• Despite all of our input, the PHSO investigation has taken twice as long as originally promised and is still far from complete. A contributing factor to this monumental delay is that the four PHSO investigators looking at Averil’s case have ALL resigned. This seems even more absurd when you consider the fact that Averil’s family were promised adequate resourcing on a number of occasions and if more investigators were needed to compile a comprehensive and timely report, then they would be “provided.” The PHSO have even regularly failed to provide the promised weekly updates on the progress of their investigation.
  • The PHSO investigators resignations have led to Averil’s case being left in limbo. An example of this was a meeting on the 25th August 2016 held with the PHSO where we were due to meet the “new investigator”. However, upon arrival we were informed that this person had not been formally appointed and the reason for this remains unknown.
  • The work involved in the continual redrafting of the PHSO report by Averil’s family has been an extremely arduous and painful experience, however, it has been viewed as a necessity to compensate for the incompetence of the Ombudsman’s investigation. We feel there should be full and public recognition by the PHSO of the work and sacrifice by Averil’s family in the complaints process, as well as the recognition of the continual support from the Patients Association.

The appointment of Bill Kirkup to oversee the investigation into Averil’s death gave us some optimism that the PHSO would take the opportunity to address the many outstanding issues in their failing inquiry into Averil’s death. Bill Kirkup had been critical of the PHSO’s involvement in the Morecambe Bay inquiry and we mistakenly felt that there would be an opportunity for the lessons learned to be applied to Averil’s case. However, it has become obvious over recent months that there have been no service improvements at the PHSO, despite Bill’s involvement.  It continues to fail patients and families in an unacceptable way.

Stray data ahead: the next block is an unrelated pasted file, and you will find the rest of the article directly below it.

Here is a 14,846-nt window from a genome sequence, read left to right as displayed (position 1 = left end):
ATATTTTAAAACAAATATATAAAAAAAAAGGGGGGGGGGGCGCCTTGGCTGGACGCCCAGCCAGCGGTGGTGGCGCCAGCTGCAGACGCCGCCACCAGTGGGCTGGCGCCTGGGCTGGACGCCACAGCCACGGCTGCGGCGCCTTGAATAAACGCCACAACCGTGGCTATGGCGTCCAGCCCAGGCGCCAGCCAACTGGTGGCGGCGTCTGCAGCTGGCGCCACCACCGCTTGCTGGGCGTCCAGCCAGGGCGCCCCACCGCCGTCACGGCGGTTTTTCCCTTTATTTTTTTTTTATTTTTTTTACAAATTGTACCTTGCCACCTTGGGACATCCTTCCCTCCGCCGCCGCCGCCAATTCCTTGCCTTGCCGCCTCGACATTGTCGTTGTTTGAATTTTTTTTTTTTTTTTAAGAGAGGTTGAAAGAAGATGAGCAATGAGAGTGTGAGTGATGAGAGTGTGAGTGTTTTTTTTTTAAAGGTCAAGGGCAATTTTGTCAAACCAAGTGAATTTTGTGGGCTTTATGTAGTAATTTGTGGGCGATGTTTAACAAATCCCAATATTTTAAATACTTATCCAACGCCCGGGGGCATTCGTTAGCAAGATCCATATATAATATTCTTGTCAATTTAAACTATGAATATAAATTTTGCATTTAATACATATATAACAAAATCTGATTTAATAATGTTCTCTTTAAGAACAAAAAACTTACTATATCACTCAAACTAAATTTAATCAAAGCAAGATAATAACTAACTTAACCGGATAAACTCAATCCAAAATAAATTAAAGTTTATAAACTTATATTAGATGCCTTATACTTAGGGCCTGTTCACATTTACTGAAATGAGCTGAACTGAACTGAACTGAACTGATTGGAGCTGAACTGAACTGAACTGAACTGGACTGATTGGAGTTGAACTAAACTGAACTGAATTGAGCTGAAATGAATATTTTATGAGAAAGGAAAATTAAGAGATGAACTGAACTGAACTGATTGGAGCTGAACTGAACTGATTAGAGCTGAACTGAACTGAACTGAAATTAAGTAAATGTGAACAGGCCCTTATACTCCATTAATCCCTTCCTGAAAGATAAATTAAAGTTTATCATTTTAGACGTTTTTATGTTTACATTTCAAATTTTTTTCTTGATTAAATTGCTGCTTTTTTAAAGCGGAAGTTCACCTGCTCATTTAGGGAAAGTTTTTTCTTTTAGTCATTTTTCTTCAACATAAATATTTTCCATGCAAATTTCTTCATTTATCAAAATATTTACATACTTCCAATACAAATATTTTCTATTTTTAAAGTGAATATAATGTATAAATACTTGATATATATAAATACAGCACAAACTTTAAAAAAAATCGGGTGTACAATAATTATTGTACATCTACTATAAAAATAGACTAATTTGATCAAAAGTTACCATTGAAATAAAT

The numerous resignations at the Ombudsman over the past two years have left the organisation in disarray. This is evident in the lack of responses by the PHSO to our correspondence and the fact that the PHSO has not been able to stick to one single deadline in the past two years.

I find it incredible that an organisation that is funded to the tune of £40 million a year, is unable to provide a proper and worthwhile service to patients and families.

Initially, we felt that our own experience of the Ombudsman may be unusual, but actually the evidence is that the problems that we are currently encountering are common place. Since becoming more public about the PHSO’s failures we are receiving regular correspondence from those in a similar situation, including word from of a family who have waited over 140 days just to get an investigator appointed after the death of their daughter.

Apart from the direct and painful consequences to families, the NHS failings that caused Averil’s death will never be addressed unless the PHSO can make those responsible for causing harm to patients accountable and ensure permanent changes to bad and dangerous practice within NHS trusts. How many others will die whilst we wait for the PHSO to complete a fifth inquiry into Averil’s death?

Failing NHS Trusts such as Cambridge and Peterborough, despite their Duty of Candour, frequently refuse to supply key information to patients and families, citing that “an investigation is underway by the Ombudsman”. They are aware of the failings by the PHSO to investigate deaths thoroughly. In this way, NHS Trusts frequently escape criticism or detection of their negligence, and further deaths such as at Southern Healthcare, Morecombe Bay and Mid Staffs are allowed to continue.

We would ask you, despite your own resignation, to personally ensure that Averil’s case receives your immediate attention and that a fairer and more accurate report is produced with no further delay.

As this issue is of significant public interest, I am releasing a copy of this letter to the Patients Association and the media.

If you require any further information on Averil’s life and her death, please go to

Yours Sincerely,

Nic Hart

Averil’s Dad